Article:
Aluminum is one of the most abundant elements on the face of the Earth.
Aluminum occurs in many rocks and ores, but never as a pure metal in nature. Although the metal itself is insoluble, many of its salts are readily soluble. Other aluminum salts, however, are quite insoluble and consequently, aluminum is not likely to occur in surface waters because it precipitates and settles or is absorbed as aluminum hydroxide or aluminum carbonate, or other compounds.
These are the reasons it rarely occurs in natural waters in concentrations greater than a few tenths of a mg/L. The exceptions are mostly waters of very low pH.
Because aluminum is so abundant and widely distributed, most natural waters have ample opportunity to dissolve it. The low concentrations common to water at near neutral pH must therefore be a result of the chemistry of the element.
Aluminum occurs in many silicate rock minerals such as feldspars, feldspathoids, micas and many amphiboles. Aluminum hydroxide in the form of gibsite is a fairly common mineral. Aluminum also is present in zeolites.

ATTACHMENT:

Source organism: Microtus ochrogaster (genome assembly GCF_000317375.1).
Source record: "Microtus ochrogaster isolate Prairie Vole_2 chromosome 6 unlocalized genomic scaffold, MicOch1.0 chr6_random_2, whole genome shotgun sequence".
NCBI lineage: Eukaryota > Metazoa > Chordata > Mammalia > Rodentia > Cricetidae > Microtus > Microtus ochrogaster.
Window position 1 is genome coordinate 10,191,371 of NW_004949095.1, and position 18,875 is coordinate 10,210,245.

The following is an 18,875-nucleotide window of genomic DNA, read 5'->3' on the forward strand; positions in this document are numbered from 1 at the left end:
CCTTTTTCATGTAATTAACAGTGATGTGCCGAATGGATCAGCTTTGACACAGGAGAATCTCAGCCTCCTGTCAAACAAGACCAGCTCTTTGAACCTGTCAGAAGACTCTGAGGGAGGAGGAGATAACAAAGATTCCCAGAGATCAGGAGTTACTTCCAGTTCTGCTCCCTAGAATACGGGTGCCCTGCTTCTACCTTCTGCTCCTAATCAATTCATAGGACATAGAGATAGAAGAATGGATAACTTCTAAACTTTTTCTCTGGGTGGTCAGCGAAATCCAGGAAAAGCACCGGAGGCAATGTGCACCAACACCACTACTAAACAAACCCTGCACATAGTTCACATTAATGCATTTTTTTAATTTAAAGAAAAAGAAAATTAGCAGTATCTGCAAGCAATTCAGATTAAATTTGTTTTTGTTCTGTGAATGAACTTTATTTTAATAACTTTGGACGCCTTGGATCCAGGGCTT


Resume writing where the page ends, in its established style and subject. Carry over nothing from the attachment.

Most common of all sedimentary aluminum bearing minerals are the clays. The clay minerals have a layer structure in which aluminum is octahedrally coordinated with six oxide or hydroxide ions to form one type of a layer, and silicon tetrahedrally coordinated with oxygen to form a second type of layer.
These layers alternate in various ways, forming the various clay structures. Clays are present in most natural water environments.
The cation Al+3 predominates in many solutions where the pH is less than 4.0. If the pH is raised slightly to a pH of 4.5 to 6.5, a process of polimarization occurs which results in units of various sizes with the structural pattern of gibsite.
The solubility of aluminum is strongly influenced by complexing. This implies that the chemical factors that control aluminum concentration are difficult to define because the reactions by which aluminum is dissolved or precipitated cannot be treated reliably by equilibrium methods. Only a rather small amount of information is available regarding actual aluminum concentrations in water. Occasional reported concentrations of 1.0 mg/L or more in water with near neutral pH and no unusual concentrations of complexing ions probably represents particulate material. `
Because of its low solubility, aluminum is generally a minor constituent in domestic and irrigation waters and is therefore of little importance. Very little information exists on the toxicity levels of aluminum towards fish and other aquatic life.